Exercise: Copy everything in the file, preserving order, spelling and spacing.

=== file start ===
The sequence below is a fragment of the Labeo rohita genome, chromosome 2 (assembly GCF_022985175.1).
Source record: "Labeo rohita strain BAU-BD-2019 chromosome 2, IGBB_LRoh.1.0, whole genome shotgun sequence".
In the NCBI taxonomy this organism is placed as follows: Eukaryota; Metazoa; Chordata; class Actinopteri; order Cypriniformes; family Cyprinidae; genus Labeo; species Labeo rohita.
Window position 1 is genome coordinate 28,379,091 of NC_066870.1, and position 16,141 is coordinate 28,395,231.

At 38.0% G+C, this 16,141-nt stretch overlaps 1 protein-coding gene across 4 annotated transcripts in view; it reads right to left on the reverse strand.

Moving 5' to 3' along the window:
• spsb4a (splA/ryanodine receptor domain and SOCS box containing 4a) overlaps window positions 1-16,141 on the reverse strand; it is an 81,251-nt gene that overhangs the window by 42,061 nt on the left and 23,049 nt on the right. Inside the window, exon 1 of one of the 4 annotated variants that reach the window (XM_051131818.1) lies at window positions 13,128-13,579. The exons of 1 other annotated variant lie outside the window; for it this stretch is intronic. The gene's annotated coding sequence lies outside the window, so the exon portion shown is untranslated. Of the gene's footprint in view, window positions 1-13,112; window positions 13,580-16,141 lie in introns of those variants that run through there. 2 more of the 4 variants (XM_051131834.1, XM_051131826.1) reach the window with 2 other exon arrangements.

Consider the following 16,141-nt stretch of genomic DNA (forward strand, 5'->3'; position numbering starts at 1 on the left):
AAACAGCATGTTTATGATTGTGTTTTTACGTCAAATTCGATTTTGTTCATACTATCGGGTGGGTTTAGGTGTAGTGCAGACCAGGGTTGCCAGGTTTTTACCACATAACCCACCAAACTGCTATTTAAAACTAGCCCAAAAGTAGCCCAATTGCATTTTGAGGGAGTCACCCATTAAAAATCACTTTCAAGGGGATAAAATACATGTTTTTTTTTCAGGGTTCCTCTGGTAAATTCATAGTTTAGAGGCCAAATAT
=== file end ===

The sequence below is a fragment of the Labeo rohita genome, chromosome 2 (assembly GCF_022985175.1).
Source record: "Labeo rohita strain BAU-BD-2019 chromosome 2, IGBB_LRoh.1.0, whole genome shotgun sequence".
In the NCBI taxonomy this organism is placed as follows: Eukaryota; Metazoa; Chordata; class Actinopteri; order Cypriniformes; family Cyprinidae; genus Labeo; species Labeo rohita.
Window position 1 is genome coordinate 28,379,091 of NC_066870.1, and position 16,141 is coordinate 28,395,231.

At 38.0% G+C, this 16,141-nt stretch overlaps 1 protein-coding gene across 4 annotated transcripts in view; it reads right to left on the reverse strand.

Moving 5' to 3' along the window:
• spsb4a (splA/ryanodine receptor domain and SOCS box containing 4a) overlaps window positions 1-16,141 on the reverse strand; it is an 81,251-nt gene that overhangs the window by 42,061 nt on the left and 23,049 nt on the right. Inside the window, exon 1 of one of the 4 annotated variants that reach the window (XM_051131818.1) lies at window positions 13,128-13,579. The exons of 1 other annotated variant lie outside the window; for it this stretch is intronic. The gene's annotated coding sequence lies outside the window, so the exon portion shown is untranslated. Of the gene's footprint in view, window positions 1-13,112; window positions 13,580-16,141 lie in introns of those variants that run through there. 2 more of the 4 variants (XM_051131834.1, XM_051131826.1) reach the window with 2 other exon arrangements.

Consider the following 16,141-nt stretch of genomic DNA (forward strand, 5'->3'; position numbering starts at 1 on the left):
AAACAGCATGTTTATGATTGTGTTTTTACGTCAAATTCGATTTTGTTCATACTATCGGGTGGGTTTAGGTGTAGTGCAGACCAGGGTTGCCAGGTTTTTACCACATAACCCACCAAACTGCTATTTAAAACTAGCCCAAAAGTAGCCCAATTGCATTTTGAGGGAGTCACCCATTAAAAATCACTTTCAAGGGGATAAAATACATGTTTTTTTTTCAGGGTTCCTCTGGTAAATTCATAGTTTAGAGGCCAAATAT